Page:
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Ten dollars a gallon is not out of the realm of possibility.  Check out this link from the Washington Examiner.  The writer shares a quote from an industry insider who offers the figure as possibly a worst-case scenario.  I’m including an additional link from Newsweek.

Diesel is what is called a distillate.  Home heating oil is a member of the distillate family.  In some parts of the country, its cost this winter could be up between 25 and 30 percent.  Last week the Consumer Price Index was issued for October.  The 7.7 percent increase between October last year and October this year is lower than the year-over-year measurements of some previous months, however.  Since Joe Biden became President, inflation is up more than 13 percent.

Now factor in an additional four dollars a gallon for diesel fuel.  It could bring another spike in retail costs.

America moves on diesel.  Locally, beet and potato harvests are moved by diesel.  The farms use large equipment.  Trains run on diesel.  How else do we ship goods over land?  On the backs of mules?

Part of the shortage was caused by a lack of Russian supplies.  We also lack refining capacity and it could take years to revive capacity.  If anyone would be interested in investing in refineries when their company is being told the future is green energy.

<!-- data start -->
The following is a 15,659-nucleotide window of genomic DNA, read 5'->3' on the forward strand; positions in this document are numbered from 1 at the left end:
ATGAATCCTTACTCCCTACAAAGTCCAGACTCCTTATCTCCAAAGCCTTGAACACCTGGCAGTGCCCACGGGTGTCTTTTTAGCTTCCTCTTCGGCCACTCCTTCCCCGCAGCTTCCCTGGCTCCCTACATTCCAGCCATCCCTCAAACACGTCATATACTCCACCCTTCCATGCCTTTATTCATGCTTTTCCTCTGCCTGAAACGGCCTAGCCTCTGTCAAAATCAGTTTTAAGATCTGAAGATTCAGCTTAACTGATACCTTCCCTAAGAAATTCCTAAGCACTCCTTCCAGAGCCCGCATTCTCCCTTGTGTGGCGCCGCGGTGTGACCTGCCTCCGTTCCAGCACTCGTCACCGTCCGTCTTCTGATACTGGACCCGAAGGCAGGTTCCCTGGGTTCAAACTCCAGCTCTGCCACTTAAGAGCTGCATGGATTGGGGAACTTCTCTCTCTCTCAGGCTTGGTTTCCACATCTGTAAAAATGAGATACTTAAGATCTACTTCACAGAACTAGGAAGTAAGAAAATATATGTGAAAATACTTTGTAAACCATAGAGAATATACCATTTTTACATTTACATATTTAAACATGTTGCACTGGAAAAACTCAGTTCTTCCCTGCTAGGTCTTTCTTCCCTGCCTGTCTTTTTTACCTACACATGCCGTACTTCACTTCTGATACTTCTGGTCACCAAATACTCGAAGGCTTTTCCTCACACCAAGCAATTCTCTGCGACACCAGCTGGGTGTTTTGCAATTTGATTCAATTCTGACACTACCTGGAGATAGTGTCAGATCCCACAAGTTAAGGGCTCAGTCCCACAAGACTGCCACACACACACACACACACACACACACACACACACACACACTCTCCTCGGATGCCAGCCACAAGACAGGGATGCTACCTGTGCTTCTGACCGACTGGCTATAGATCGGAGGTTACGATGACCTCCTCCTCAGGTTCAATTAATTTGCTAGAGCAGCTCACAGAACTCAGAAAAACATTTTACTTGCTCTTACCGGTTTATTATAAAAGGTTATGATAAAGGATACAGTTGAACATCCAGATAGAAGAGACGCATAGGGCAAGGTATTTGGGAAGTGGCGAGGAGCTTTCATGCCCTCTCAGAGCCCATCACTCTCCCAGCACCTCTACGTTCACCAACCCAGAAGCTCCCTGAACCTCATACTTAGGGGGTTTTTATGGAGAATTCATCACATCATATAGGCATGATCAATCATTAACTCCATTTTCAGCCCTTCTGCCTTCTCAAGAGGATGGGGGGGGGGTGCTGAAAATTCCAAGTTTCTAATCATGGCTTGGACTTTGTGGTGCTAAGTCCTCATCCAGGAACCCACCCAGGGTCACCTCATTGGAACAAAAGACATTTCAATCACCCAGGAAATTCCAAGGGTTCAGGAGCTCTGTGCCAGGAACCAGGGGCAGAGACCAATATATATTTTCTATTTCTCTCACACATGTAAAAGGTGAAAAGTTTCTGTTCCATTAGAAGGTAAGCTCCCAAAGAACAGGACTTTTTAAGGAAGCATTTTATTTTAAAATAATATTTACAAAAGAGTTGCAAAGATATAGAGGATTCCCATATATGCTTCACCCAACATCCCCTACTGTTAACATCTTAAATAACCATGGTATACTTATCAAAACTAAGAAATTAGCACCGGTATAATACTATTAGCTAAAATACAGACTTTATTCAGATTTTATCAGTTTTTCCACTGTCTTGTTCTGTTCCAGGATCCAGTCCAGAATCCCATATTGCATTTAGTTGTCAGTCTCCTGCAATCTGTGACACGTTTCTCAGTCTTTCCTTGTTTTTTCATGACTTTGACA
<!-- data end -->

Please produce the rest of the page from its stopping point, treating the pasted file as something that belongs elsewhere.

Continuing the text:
A lot of Americans are going to get a rude awakening soon.  Maybe they’ll have buyer’s remorse over how they voted on Election Day.

Our Election Day victors in Idaho support traditional fuels, but at the moment, many of their colleagues offer nothing more than suffering.

LOOK: See how much gasoline cost the year you started driving

To find out more about how has the price of gas changed throughout the years, Stacker ran the numbers on the cost of a gallon of gasoline for each of the last 84 years. Using data from the Bureau of Labor Statistics (released in April 2020), we analyzed the average price for a gallon of unleaded regular gasoline from 1976 to 2020 along with the Consumer Price Index (CPI) for unleaded regular gasoline from 1937 to 1976, including the absolute and inflation-adjusted prices for each year.

Read on to explore the cost of gas over time and rediscover just how much a gallon was when you first started driving.


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